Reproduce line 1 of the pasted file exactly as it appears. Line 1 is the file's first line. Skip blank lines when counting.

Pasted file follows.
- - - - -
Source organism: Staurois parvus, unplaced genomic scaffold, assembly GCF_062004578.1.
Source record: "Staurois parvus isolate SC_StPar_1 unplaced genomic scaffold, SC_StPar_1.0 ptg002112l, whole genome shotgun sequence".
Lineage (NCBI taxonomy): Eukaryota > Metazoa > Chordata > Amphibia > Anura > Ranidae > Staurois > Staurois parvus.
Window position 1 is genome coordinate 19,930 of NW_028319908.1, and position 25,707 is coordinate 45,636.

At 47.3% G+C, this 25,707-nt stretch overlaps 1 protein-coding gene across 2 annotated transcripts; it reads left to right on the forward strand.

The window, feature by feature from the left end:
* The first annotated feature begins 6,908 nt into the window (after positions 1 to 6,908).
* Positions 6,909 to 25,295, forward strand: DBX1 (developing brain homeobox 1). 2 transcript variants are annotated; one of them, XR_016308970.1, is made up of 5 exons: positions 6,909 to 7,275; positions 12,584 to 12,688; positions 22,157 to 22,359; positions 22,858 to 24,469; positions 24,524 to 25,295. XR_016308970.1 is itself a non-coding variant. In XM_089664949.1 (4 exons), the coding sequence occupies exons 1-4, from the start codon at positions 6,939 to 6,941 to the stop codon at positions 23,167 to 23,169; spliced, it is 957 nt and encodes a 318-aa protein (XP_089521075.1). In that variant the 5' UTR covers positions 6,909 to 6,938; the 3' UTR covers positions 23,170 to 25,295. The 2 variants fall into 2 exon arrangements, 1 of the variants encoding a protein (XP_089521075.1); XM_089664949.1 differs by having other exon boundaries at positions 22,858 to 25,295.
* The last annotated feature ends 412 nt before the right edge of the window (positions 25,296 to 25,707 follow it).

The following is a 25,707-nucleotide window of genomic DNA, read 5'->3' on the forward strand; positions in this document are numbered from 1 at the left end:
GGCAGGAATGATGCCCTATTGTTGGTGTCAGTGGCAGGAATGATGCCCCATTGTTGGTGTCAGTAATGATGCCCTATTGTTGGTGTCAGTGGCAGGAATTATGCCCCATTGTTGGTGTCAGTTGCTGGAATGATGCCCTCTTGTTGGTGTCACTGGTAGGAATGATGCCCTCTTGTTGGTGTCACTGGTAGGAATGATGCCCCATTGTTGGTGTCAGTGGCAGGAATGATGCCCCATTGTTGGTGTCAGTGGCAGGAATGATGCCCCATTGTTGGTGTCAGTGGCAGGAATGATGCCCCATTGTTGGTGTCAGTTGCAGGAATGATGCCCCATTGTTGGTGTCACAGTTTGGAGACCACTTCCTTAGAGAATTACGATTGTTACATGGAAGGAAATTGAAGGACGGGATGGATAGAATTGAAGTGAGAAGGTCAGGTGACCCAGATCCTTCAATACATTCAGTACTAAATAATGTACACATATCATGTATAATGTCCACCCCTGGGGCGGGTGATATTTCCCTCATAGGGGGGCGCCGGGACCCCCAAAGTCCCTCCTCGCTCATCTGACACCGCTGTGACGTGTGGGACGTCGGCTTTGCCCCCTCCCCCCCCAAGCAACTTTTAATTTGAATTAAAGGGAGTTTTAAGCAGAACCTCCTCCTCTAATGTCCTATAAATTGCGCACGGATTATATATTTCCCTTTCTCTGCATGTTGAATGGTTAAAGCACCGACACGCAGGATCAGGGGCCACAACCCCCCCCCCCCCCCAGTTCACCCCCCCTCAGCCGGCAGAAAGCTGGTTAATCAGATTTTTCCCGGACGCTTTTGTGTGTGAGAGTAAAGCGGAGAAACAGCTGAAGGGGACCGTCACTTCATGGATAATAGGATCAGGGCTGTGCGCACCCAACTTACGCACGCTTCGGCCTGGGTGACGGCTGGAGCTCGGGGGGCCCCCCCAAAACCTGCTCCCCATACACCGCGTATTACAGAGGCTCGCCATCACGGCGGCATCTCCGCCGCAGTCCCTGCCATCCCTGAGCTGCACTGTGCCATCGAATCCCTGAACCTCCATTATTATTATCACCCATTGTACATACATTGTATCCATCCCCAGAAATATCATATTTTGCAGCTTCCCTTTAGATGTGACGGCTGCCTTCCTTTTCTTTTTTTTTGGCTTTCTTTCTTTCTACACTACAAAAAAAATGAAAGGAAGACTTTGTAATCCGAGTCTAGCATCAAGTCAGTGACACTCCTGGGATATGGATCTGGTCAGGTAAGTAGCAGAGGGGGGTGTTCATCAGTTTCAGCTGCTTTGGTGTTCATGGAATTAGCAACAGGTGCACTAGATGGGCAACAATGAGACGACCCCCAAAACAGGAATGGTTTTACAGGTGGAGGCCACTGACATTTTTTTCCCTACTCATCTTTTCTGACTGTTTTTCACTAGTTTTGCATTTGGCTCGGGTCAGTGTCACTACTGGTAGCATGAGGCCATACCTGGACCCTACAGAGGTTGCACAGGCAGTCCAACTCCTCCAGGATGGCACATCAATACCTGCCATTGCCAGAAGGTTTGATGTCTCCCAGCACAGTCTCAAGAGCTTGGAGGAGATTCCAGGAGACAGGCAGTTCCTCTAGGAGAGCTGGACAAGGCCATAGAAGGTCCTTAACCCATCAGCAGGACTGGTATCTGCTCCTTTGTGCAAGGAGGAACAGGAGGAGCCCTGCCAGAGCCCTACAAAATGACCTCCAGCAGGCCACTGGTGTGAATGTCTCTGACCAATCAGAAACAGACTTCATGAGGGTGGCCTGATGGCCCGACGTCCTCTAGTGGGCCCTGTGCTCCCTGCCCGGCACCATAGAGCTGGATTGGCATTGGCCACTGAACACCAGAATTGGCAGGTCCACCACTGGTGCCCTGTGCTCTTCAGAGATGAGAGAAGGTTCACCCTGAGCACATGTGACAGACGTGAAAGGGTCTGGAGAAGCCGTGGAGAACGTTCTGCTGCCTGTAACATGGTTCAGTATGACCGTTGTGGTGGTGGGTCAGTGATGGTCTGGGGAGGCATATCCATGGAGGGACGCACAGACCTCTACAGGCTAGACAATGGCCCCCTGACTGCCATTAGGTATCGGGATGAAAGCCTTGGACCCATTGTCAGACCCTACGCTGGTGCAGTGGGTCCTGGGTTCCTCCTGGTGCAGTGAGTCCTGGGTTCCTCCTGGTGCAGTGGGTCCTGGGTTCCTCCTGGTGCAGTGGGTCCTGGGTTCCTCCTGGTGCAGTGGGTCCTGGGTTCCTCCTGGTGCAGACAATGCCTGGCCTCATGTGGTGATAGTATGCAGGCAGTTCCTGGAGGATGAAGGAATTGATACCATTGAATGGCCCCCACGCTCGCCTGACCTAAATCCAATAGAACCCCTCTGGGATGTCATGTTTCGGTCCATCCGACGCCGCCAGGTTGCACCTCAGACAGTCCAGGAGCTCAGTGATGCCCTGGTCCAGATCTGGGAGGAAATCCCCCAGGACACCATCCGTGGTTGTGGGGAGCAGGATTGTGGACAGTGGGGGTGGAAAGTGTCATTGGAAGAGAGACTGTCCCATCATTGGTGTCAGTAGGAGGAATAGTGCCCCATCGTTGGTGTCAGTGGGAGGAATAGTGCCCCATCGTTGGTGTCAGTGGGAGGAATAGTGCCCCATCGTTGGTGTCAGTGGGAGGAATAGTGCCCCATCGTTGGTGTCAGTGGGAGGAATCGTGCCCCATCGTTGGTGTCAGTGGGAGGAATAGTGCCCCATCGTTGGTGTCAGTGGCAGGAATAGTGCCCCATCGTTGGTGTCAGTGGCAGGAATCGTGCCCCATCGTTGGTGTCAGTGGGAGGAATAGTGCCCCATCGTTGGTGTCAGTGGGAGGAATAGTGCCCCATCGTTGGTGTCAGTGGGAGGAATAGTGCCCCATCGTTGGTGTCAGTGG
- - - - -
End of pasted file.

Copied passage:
Source organism: Staurois parvus, unplaced genomic scaffold, assembly GCF_062004578.1.